climbs into ground transportation

There is huge growth potential in ground mobility that is being driven in part by issues of congestion and sustainability. Pamela Whitby reports

Tackling ground transportation is the next big thing in travel tech. If there is any proof needed, is building a £100 million ground transport HQ in Manchester, which is set for completion in 2021. Earlier this year, Manchester Evening News reported that this “will be the global hub for the company’s ground transport products, which operates the, and will be’s largest office outside of Amsterdam”.

Marc Hofmann, CEO of venture capital backed CheckMyBus, a platform for bus travel that currently stops in 70 countries with 10 million daily departures, is not surprised. He says: “Ground mobility is surely the segment in the wider travel area which has largest growth potential and efficiency to gain through digitisation.”

However, there is some way to go and speaking at the EyeforTravel Digital Strategy Summit in London in May, David Adamczyk – Director of Strategy, Transport Division,, acknowledged the challenge: “Transport is the glue which brings the connected trip together. It should be invisible and it should be frictionless but today we are a long way away from that.”

Transport is the glue which brings the connected trip together. It should be invisible and it should be frictionless but today we are a long way away from that

David Adamczyk – Director of Strategy, Transport Division,

This will no doubt be top of Glenn Fogel’s agenda as the new CEO of In late June, in a sudden shake up, the group announced that Gillian Tans would be handing the reins to Fogel, president and CEO of parent company Booking Holdings. Since 2017, Fogel has been focused on driving great collaboration between the group’s brands that include, Kayak, OpenTable, Agoda and In a press statement, Fogel said that he would be identifying “ways to drive more collaboration and integration to strengthen the company's positioning for long-term success." In other words, he will be looking for new and innovative ways to control the end-to-end traveller journey, and the move into ground transportation is already well underway. Booking Holdings has already invested $500 million in Chinese ride-hailing firm DiDi Chuxing, and the app now comes pre-installed on Huawei phones. Last year, it also invested $200 million in south-east Asia's Grab and is working with London start-up Splyt, a global ground transport aggregator, to integrate ride-booking into its own app. 

Shifting up a gear

Adamczyk outlined in London that today has rental cars in around 5,000 locations and taxis in 500. And, in two to three months, he added, will have a taxi experience within the app that mirrors the experience of Uber.

It is easy to see why this would work for consumers. Take the city of London for example, where Uber has, until recently, had no direct rivals. In June all that changed with the arrival of fast-growing Estonian born Bolt, formerly Taxify which last year raised $175 million from funders that have included Daimler, Transferwise and Chinese ride-hailing app Didi Chuxing. According to Sam Raciti, Bolt’s UK Expansion Manager the company doesn’t disclose customer numbers but, he says, “given that Londoners have been waiting for more competition in ride-hailing for a long time we’re very happy with the level of interest” and more than 20,000 drivers had already signed up to the platform at launch.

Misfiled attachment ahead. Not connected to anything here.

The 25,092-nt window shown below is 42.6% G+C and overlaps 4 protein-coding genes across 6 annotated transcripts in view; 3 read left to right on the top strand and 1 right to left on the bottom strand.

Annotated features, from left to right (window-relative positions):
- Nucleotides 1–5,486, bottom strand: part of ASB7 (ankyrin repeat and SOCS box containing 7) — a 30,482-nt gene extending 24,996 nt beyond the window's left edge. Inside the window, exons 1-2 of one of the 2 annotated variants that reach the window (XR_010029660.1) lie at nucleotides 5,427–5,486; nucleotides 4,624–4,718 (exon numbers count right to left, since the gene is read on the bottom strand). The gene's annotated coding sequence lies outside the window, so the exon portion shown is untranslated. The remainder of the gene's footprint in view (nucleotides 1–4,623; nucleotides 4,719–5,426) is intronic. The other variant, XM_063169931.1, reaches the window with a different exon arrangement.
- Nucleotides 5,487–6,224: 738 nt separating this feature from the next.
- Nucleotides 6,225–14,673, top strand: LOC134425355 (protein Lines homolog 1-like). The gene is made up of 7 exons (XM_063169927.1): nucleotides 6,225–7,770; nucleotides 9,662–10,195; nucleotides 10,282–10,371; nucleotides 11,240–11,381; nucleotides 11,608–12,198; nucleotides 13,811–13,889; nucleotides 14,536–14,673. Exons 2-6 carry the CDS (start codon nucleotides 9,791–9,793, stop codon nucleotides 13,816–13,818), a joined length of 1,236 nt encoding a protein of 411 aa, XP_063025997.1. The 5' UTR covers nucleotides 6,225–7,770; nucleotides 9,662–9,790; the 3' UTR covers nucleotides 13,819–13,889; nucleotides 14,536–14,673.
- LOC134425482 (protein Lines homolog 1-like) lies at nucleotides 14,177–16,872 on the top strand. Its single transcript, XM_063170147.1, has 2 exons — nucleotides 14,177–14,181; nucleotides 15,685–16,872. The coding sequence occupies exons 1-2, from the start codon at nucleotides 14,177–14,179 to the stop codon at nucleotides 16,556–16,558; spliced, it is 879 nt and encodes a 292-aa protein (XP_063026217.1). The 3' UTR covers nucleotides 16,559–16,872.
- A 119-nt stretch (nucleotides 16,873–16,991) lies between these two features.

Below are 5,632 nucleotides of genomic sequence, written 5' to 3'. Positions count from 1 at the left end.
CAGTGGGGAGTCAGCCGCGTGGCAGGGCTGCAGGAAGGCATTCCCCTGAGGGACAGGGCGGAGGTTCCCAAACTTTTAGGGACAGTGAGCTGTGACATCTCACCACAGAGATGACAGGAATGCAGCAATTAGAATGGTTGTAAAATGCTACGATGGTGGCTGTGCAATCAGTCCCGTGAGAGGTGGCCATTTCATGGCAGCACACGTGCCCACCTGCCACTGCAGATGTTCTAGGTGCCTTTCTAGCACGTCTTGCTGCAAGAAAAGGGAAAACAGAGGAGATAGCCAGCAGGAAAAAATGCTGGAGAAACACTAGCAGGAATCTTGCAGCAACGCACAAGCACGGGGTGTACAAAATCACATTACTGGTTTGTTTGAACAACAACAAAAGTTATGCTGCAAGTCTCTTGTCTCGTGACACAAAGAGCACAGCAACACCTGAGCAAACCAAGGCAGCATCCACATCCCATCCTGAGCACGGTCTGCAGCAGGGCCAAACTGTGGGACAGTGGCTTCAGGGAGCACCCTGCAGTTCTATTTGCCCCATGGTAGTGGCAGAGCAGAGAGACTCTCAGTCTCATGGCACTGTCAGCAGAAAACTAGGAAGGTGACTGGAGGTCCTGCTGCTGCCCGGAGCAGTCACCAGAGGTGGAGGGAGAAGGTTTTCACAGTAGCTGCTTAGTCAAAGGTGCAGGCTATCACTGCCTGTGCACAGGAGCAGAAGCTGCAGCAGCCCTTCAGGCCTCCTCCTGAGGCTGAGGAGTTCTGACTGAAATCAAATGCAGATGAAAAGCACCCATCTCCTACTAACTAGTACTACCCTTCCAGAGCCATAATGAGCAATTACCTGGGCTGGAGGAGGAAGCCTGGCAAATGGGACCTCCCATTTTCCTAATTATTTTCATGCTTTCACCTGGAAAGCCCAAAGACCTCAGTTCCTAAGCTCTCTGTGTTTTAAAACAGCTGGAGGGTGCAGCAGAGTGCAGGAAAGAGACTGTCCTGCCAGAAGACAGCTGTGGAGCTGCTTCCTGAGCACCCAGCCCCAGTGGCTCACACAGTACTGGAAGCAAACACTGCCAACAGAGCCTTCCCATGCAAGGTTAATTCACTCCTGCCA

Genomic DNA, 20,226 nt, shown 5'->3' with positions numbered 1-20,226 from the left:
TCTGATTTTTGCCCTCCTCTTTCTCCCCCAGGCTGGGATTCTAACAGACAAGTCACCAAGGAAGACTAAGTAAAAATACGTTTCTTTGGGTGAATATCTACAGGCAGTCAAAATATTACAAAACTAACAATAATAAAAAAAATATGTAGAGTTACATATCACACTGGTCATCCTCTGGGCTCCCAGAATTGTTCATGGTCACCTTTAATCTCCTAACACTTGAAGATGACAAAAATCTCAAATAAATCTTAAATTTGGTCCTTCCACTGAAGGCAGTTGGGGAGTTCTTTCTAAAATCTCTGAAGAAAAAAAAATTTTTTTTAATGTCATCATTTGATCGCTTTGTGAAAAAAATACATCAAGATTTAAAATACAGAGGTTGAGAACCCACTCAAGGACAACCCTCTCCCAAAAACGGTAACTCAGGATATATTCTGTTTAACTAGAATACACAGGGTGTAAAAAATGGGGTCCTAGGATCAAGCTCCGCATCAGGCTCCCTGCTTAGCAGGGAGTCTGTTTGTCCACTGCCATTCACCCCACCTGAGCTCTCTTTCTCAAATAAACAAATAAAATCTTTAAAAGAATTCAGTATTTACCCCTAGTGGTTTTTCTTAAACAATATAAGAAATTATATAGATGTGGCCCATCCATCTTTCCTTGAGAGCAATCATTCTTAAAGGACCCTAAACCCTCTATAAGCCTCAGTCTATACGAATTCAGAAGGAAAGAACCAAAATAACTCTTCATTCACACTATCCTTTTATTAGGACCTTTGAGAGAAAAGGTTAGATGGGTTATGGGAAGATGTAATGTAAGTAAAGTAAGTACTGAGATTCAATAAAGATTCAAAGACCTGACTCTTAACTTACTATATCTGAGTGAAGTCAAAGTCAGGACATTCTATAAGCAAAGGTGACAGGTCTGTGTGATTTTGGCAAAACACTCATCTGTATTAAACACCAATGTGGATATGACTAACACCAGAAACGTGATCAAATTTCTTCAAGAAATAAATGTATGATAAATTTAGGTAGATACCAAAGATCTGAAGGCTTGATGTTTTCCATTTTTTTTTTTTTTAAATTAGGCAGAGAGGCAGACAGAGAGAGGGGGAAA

In two to three months, will have a taxi experience within the app that mirrors the experience of Uber

If Bolt, as it claims, plans to undercut Uber, then price-driven consumers may switch allegiance. However, the big question is: do they really want another app clogging up space on their phone? Probably not, and could be onto something here. After all, if the number of Google searches for ‘is an Uber available in X or Y’ is as huge as Adamczyk claims, then for to add a service that compares the cost of all rides in a city like London seems a no-brainer.

Travellers need ground transport. Every single leisure or business trip includes transportation, and not just one trip, at least ten to 15 - getting from home to the airport, from the airport to the hotel and then travelling around destination, getting back to the airport and home again. “Even if you are sitting in a resort, there are still fundamental journeys to take,” says Adamczyk. And while the mantra within is that travel should feel ‘frictionless’ the reality is that “for travellers navigating transportation it is a mess”. To win customers over, will require true customer understanding but he acknowledges too that there is still a dichotomy between when we need to help customers and build their knowledge about transportation versus when we need to help them take action.

Adamczyk was also keen to stress that “travellers are not locals – they have different challenges and needs which we need to solve as an industry”.

Bus travel can play a role here too. After all, last year Germany’s FlixMobility which runs FlixBus, and is 35.9% owned by private equity firm General Atlantic (which recently invested in, expanded into the US to take on rivals Greyhound and Megabus. As over 80% of tickets worldwide are still sold offline, Hofmann argues that much of the growth in transport will come from “various forms of shared mobility where bus will take a relevant portion”.  Indeed, a major plus for bus travel is its ability to reduce congestion and pollution that is, Hofmann adds, “haunting the major cities of the world”. 

If you missed the London show, why not join us later in the year for the Amsterdam EyeforTravel Revenue and Optimisation Summit (Nov 27-28) 

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